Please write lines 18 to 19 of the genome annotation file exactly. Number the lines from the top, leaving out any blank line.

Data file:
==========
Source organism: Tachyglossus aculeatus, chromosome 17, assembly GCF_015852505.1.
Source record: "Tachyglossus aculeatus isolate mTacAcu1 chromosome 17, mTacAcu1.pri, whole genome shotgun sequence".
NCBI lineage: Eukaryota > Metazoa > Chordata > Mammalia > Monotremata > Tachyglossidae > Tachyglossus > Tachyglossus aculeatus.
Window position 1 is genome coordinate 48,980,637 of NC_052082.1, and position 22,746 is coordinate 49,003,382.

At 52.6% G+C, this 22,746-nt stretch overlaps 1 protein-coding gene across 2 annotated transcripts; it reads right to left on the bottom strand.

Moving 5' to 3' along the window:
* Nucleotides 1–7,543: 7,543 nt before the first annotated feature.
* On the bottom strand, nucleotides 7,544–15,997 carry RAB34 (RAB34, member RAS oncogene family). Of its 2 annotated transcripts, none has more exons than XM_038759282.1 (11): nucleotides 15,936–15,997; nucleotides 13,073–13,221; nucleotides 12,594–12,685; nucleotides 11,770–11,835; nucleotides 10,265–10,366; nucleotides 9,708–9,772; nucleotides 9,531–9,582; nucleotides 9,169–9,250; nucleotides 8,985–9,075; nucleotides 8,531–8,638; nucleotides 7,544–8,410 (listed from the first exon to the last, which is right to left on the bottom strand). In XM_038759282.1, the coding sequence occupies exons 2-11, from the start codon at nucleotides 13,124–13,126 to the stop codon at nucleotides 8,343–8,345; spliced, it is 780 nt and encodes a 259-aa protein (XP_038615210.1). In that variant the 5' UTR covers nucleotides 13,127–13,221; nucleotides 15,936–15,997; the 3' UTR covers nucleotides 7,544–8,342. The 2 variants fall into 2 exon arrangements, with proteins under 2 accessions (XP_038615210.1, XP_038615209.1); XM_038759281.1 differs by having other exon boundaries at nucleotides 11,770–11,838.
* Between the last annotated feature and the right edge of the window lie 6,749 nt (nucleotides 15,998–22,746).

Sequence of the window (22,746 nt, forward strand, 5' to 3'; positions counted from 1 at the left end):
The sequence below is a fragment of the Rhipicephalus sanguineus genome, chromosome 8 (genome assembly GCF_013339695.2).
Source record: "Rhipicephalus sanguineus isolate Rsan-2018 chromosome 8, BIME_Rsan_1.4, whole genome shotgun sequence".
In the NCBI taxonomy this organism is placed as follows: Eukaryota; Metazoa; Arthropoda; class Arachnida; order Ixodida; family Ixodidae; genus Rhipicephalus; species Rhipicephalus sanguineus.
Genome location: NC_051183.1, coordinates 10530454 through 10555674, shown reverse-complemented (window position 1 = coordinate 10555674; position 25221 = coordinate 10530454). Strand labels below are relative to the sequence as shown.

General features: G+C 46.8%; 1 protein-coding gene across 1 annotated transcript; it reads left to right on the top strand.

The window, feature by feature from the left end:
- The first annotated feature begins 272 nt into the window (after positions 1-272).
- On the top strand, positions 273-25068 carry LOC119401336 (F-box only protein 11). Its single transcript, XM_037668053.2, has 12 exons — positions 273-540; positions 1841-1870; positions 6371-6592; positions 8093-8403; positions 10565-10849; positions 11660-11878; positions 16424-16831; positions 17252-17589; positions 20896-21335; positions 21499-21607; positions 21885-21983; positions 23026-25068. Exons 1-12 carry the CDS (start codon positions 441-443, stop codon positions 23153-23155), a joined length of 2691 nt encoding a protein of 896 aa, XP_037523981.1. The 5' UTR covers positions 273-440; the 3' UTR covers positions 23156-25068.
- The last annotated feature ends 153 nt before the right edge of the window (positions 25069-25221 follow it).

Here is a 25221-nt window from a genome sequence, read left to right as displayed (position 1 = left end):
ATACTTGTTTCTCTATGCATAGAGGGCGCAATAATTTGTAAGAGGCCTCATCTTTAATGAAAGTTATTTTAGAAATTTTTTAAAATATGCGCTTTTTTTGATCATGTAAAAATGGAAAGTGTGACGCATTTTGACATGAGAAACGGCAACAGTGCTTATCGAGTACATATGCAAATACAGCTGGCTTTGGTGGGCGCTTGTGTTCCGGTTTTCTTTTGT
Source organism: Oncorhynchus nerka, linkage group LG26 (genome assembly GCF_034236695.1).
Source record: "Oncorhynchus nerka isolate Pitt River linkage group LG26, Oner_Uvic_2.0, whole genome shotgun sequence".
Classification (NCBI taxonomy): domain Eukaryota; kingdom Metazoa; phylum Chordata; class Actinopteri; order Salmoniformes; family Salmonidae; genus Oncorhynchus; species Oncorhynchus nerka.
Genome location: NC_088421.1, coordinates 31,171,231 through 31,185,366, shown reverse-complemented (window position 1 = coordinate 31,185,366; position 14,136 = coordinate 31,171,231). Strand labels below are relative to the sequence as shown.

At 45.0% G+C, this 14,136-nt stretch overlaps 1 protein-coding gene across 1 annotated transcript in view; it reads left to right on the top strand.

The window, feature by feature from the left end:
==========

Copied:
- On the top strand, positions 273-25068 carry LOC119401336 (F-box only protein 11). Its single transcript, XM_037668053.2, has 12 exons — positions 273-540; positions 1841-1870; positions 6371-6592; positions 8093-8403; positions 10565-10849; positions 11660-11878; positions 16424-16831; positions 17252-17589; positions 20896-21335; positions 21499-21607; positions 21885-21983; positions 23026-25068. Exons 1-12 carry the CDS (start codon positions 441-443, stop codon positions 23153-23155), a joined length of 2691 nt encoding a protein of 896 aa, XP_037523981.1. The 5' UTR covers positions 273-440; the 3' UTR covers positions 23156-25068.
- The last annotated feature ends 153 nt before the right edge of the window (positions 25069-25221 follow it).